Much more than a musical Bandaid!
By Roy Gregory
It’s easy to get carried away with the ‘differences’ wrought by the myriad tweaks and accessories that litter the audio landscape. One reviewer (sadly, I can’t recall who) once wisely commented that the acid test of any tweak is whether you are still using it a year – or even two – after its arrival. It’s a pretty good rule of thumb. Things that sit under massive amplifiers are more likely to stay put – at least in the normal run of things. But in a reviewer’s system, even cones, couplers and platforms get regularly shifted and replaced. Anything whose benefits are marginal enough to make the inconvenience of employing it quickly gets discarded.
Which roundabout route brings me to the Sound Strips, an almost prototypical tweak developed by Acoustic Precision in France. Narrow Velcro strips about the size of a sticking plaster (20 x 95mm, ¾ by 3½”) and with a reddish, leather-look ‘button’ on one end, you simply wrap them around your cables and sit back to admire the musical benefits. At least, so goes the theory…
Like a great many such products, the Sound Strips are long on claims and somewhat short on evidence – other than that provided by your ears. The designer rightly points out that modern systems are subjected to unprecedented levels of EMI/RFI energy and that the cables connecting your components make seriously effective aerials. The ‘active’ element in the Sound Strip (it’s actually totally passive) is an extremely efficient high-frequency absorber that helps eliminate EMI/RFI distortion carried by or hitting the cables. It also helps dissipate surface charging effects.
Hold a deceptively simple Sound Strip in your hand and you might well be sceptical – especially given that a single sound Strip costs just shy of €200! But start applying them to your system – experience suggests starting with the power cables first, then digital leads and interconnects – and the benefits whilst subtle are also significant. It’s not just the removal of high-frequency hash and grain from the soundstage, the improvement in focus and dimensionality, it is the sense of air that the Sound Strips bring. As you apply each strip to the system, there’s a subtle but unmistakable change in the air around the instruments. The acoustic space becomes more and more distinct from the listening room, the character of the recorded acoustic more distinct and definite. This is no smack you in the face change. It is less obvious but actually, arguably more important than that. What the Sound Strips do is help reveal not just the character and tone of the voices and instruments within the recording, but they separate one recording, one event from another – and that’s a big step towards musical immersion.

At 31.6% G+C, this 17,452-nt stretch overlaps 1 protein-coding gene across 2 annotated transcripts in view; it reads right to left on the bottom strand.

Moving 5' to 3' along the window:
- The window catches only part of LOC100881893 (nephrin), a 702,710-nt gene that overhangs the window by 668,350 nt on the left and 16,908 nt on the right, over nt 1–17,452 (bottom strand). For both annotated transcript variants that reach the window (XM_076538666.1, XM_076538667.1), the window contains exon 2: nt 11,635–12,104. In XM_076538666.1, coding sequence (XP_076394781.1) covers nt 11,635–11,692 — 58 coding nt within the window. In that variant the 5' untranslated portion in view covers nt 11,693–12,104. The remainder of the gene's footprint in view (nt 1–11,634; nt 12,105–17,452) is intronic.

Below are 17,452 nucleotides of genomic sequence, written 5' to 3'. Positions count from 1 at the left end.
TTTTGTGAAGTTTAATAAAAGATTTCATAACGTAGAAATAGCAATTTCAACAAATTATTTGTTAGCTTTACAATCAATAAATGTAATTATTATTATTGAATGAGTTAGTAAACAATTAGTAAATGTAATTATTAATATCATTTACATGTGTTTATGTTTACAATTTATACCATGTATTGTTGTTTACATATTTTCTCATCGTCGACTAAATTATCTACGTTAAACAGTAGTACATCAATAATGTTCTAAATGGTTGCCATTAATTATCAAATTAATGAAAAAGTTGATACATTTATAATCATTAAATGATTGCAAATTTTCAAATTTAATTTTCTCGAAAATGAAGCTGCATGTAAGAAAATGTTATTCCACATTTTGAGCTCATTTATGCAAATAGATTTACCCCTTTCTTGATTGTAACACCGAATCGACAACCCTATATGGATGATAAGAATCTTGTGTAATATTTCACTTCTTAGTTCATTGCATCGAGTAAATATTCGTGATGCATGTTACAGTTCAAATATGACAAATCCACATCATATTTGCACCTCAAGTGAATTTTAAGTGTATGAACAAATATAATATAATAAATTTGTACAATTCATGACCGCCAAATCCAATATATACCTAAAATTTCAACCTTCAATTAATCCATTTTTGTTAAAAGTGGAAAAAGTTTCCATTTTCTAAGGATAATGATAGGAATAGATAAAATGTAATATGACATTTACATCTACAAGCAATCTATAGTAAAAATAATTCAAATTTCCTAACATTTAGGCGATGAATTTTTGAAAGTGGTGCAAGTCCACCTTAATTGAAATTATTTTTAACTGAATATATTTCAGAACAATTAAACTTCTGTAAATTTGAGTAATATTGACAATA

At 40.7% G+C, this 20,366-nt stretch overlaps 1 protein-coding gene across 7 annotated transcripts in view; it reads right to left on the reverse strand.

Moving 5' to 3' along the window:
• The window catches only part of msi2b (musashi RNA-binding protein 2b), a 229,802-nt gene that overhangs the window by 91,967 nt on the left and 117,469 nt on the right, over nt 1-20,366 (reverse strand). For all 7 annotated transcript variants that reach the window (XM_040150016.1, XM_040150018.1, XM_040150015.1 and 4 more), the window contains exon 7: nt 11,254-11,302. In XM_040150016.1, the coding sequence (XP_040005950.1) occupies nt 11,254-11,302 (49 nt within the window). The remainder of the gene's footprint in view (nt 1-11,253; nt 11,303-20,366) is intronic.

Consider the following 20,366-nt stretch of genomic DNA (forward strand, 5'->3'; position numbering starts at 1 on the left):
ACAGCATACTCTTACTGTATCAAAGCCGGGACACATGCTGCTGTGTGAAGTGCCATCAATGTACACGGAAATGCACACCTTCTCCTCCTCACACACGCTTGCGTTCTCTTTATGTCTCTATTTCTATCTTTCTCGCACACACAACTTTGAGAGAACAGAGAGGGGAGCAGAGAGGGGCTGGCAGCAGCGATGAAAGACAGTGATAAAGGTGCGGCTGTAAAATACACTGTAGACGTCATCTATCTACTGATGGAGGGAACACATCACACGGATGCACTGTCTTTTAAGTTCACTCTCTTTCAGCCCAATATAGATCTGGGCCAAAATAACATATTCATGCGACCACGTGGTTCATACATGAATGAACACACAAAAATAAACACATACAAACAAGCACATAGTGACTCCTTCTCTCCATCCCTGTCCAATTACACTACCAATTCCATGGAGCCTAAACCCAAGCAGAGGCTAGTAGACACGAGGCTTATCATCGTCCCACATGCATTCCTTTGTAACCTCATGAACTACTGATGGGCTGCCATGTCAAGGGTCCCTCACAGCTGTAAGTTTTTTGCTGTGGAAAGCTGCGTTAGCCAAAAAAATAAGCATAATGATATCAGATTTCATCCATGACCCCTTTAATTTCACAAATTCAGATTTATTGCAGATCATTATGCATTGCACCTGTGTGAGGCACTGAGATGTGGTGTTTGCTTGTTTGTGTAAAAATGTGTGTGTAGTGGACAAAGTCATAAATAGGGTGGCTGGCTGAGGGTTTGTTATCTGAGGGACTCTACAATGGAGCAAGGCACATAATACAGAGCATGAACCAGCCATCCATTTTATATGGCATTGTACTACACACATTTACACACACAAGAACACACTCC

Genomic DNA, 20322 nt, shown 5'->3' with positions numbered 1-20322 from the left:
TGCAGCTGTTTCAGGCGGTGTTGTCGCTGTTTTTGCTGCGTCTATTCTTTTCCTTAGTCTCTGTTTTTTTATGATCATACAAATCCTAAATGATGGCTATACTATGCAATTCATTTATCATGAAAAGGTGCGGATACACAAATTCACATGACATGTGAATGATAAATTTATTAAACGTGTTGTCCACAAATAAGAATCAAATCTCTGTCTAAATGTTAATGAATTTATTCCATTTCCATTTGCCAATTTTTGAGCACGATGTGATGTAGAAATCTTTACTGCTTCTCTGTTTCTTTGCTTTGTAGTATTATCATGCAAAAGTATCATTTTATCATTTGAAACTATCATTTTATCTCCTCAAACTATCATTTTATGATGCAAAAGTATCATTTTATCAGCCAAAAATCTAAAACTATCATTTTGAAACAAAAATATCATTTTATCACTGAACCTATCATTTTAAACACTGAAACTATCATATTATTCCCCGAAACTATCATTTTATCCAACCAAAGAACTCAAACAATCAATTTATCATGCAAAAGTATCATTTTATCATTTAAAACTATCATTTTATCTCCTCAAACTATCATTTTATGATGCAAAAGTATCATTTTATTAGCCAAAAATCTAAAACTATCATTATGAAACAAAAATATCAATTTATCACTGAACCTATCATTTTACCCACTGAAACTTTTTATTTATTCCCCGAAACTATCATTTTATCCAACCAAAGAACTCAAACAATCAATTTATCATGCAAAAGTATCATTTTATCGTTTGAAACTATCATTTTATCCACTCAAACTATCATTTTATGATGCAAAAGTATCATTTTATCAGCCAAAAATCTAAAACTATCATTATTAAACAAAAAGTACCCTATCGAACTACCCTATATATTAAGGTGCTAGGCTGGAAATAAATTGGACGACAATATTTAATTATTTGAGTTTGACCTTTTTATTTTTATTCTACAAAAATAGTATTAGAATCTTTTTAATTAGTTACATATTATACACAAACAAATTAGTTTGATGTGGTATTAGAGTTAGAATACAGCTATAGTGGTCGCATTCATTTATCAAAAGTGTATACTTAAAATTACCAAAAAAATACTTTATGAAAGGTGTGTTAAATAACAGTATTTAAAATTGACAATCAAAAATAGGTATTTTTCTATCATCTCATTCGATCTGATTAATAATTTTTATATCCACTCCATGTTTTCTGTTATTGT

If you want to assess just what the Sound Strips will do in your system, you could do a lot worse than reach for Rickie Lee Jones’ ‘Easy Money’ (Warner Brothers 7599-27389-2). The combination of an explicit acoustic space, sparse instrumentation, the upright bass and the reach out and touch immediacy of Jones’ sly vocal might have been made to embrace what the Sound Strips promise. Adding the Sound Strips to the system doesn’t just render the voice even more present and immediate, it locates it and the other instruments in a more coherent, deeper and more clearly defined soundstage. The path of RLJ’s footsteps as she approaches the microphone is far more obvious, but what this track also demonstrates is the clear linkage between upper registers and lower. The bass isn’t just more positively located and dimensional, its notes take on greater texture, shape and pitch definition. The languid bass-line is more fluid and articulate, the unhurried tempo more natural.